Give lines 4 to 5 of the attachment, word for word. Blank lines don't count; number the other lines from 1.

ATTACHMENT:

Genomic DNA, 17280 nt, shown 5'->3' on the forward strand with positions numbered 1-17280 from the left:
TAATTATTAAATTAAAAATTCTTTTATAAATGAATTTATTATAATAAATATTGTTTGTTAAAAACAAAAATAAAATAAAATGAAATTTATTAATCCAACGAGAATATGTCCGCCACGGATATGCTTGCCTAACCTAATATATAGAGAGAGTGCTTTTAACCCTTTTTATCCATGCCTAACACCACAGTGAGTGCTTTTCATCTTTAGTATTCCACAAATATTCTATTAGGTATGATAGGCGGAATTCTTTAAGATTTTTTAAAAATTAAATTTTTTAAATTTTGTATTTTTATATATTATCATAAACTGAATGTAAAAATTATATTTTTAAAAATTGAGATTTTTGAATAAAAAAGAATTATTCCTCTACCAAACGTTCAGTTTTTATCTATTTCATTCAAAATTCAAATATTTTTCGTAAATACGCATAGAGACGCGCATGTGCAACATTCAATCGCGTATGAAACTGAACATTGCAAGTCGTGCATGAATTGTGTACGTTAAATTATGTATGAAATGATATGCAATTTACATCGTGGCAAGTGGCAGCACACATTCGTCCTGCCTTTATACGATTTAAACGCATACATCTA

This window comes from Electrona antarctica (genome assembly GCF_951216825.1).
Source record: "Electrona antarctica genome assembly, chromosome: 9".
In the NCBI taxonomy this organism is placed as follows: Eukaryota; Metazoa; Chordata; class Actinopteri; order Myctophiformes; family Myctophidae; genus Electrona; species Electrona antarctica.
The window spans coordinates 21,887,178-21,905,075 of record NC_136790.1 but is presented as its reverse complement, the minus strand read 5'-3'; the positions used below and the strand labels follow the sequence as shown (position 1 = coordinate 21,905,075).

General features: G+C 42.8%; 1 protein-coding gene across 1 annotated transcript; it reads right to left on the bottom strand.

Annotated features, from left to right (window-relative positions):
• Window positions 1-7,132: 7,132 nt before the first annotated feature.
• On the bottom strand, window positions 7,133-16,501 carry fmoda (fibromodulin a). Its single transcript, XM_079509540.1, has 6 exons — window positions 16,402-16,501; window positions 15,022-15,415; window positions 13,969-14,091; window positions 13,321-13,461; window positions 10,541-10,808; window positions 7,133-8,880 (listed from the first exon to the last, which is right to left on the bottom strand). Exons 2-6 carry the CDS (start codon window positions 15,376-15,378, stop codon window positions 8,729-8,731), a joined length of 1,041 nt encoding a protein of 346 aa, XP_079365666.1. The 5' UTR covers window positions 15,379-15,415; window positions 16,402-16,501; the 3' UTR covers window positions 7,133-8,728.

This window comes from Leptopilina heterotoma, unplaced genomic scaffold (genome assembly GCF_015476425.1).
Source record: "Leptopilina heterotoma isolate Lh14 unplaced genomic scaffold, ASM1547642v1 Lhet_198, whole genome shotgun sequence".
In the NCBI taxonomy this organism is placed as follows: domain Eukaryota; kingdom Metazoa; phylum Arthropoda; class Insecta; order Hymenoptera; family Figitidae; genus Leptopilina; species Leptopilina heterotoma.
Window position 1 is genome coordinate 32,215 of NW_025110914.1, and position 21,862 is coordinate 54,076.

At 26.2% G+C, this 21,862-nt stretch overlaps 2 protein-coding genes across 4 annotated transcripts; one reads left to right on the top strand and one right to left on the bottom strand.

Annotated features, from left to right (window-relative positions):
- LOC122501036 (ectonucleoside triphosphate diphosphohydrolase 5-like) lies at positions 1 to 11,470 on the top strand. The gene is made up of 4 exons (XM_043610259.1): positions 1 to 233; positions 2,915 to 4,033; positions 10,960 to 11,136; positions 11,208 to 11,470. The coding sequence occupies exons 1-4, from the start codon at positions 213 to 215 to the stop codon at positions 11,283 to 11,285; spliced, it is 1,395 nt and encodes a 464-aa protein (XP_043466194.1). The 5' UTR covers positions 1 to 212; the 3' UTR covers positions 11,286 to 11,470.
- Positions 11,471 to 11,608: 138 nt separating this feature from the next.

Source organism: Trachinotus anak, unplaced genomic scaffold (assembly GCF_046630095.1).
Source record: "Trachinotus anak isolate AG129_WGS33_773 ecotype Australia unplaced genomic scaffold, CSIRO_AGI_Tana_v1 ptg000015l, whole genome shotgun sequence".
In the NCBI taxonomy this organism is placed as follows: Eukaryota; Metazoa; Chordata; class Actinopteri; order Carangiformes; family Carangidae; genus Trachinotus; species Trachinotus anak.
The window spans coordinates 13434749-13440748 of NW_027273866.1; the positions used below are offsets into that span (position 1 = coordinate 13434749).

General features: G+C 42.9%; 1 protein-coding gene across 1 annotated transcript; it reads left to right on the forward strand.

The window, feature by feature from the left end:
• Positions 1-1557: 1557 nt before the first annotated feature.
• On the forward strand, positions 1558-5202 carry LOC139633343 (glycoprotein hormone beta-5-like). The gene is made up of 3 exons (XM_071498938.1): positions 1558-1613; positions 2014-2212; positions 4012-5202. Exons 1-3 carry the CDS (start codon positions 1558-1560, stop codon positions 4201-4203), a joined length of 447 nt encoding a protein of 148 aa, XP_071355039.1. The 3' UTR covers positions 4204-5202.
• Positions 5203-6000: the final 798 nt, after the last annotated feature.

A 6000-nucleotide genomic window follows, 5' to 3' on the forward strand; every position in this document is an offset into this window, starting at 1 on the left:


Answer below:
Source record: "Electrona antarctica genome assembly, chromosome: 9".
In the NCBI taxonomy this organism is placed as follows: Eukaryota; Metazoa; Chordata; class Actinopteri; order Myctophiformes; family Myctophidae; genus Electrona; species Electrona antarctica.